For the last 15 years, the North American Nanohertz Observatory for Gravitational Waves (NANOGrav) Physics Frontiers Center has been using radio telescopes supported by the National Science Foundation— including those operated by NSF’s National Radio Astronomy Observatory— to turn a suite of millisecond pulsars into a galaxy-scale gravitational-wave detector. Millisecond pulsars are remnants of extinguished massive stars; as they spin hundreds of times each second, their “lighthouse-like” radio beams are seen as highly regular pulses. Gravitational waves stretch and squeeze space and time in a characteristic pattern, causing changes in the intervals between these pulses that are correlated across all the pulsars being observed. These correlated changes are the specific signal that NANOGrav has been working to detect.
NANOGrav’s most recent dataset offers compelling evidence for gravitational waves with oscillations of years to decades. These waves are thought to arise from orbiting pairs of the most massive black holes throughout the Universe: billions of times more massive than the Sun, with sizes larger than the distance between the Earth and the Sun. Future studies of this signal will enable us to view the gravitational-wave universe through a new window, providing insight into titanic black holes merging in the hearts of distant galaxies and potentially other exotic sources of low-frequency gravitational waves.
A public event discussing the results will take place on Thursday, June 29, 2023 at 1pm Eastern Time on YouTube Live.
More News From Green Bank Telescope
New scientific results from the Very Long Baseline Array (VLBA), the Very Large Array (VLA), and the Green Bank Observatory (GBO) will be revealed at multiple press conferences during the 242nd meeting of the American Astronomical Society (AAS) from June 5-7, in Albuquerque, New Mexico.
Scientists studying the supermassive black hole at the heart of the M87 galaxy have revealed the origins of the monster’s powerful jet and imaged the jet and its source together for the first time. What’s more, the observations have revealed that the black hole’s ring is much larger than scientists previously believed.
The formation of massive stars and planets. The deaths of stars and galaxies. The extreme and violent behaviors of black hole jets and quasars. An up-close and personal radar view of the Moon. These mysteries and more were unraveled in 2021 by radio astronomers leveraging the scientific and technological power of National Radio Astronomy Observatory (NRAO) facilities.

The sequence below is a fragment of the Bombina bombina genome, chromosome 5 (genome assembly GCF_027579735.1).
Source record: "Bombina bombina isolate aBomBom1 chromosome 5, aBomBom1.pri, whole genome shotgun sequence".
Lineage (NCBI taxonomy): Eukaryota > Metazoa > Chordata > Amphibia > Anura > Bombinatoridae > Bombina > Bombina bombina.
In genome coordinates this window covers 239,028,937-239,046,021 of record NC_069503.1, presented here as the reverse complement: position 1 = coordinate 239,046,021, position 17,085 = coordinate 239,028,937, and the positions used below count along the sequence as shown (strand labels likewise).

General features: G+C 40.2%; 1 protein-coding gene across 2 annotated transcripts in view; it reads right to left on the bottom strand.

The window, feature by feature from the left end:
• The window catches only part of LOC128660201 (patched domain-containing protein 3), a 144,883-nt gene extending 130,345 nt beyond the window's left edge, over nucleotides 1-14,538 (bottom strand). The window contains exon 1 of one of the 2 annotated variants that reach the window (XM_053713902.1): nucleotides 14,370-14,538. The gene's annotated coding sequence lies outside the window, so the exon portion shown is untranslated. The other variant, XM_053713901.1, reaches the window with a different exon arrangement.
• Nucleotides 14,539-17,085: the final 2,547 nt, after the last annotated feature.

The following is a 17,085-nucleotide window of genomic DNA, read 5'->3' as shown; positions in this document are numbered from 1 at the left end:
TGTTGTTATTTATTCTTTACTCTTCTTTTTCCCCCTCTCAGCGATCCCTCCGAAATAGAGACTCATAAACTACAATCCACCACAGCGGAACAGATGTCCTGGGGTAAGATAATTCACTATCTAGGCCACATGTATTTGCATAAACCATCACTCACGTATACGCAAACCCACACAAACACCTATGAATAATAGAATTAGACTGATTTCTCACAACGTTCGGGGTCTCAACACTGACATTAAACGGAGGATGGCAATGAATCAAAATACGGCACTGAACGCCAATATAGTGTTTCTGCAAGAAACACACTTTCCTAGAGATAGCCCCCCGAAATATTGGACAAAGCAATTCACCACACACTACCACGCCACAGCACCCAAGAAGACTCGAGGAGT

More News Related to Cosmology
Fast radio bursts are powerful flashes of light that shine for only milliseconds. Join our host Summer Ash of the National Radio Astronomy Observatory as she talks about how astronomers study these mysterious bursts, and what might be causing them.
Artificial lasers on Earth are used for everything from scanning grocery items to delicate surgery. But there are also naturally occurring lasers known as astrophysical masers. Join our host Summer Ash of the National Radio Astronomy Observatory as she talks about what these “space lasers” tell astronomers about the Universe.
The Universe is a dynamic and exciting place, with stars, planets, and galaxies being born, dying, and undergoing dramatic changes. In 2022, the telescopes of the National Science Foundation’s National Radio Astronomy Observatory (NRAO) revealed fascinating new details about several of these processes, and we’re giving you a taste of the greatest radio astronomy moments of the year.
While using the Atacama Large Millimeter/submillimeter Array (ALMA) to study the masers around oddball star MWC 349A scientists discovered something unexpected: a previously unseen jet of material launching from the star’s gas disk at impossibly high speeds. What’s more, they believe the jet is caused by strong magnetic forces surrounding the star. The discovery could help researchers to understand the nature and evolution of massive stars and how hydrogen masers are formed in space. The new observations were presented today in a press conference at the 241st meeting of the American Astronomical Society (AAS) in Seattle, Washington.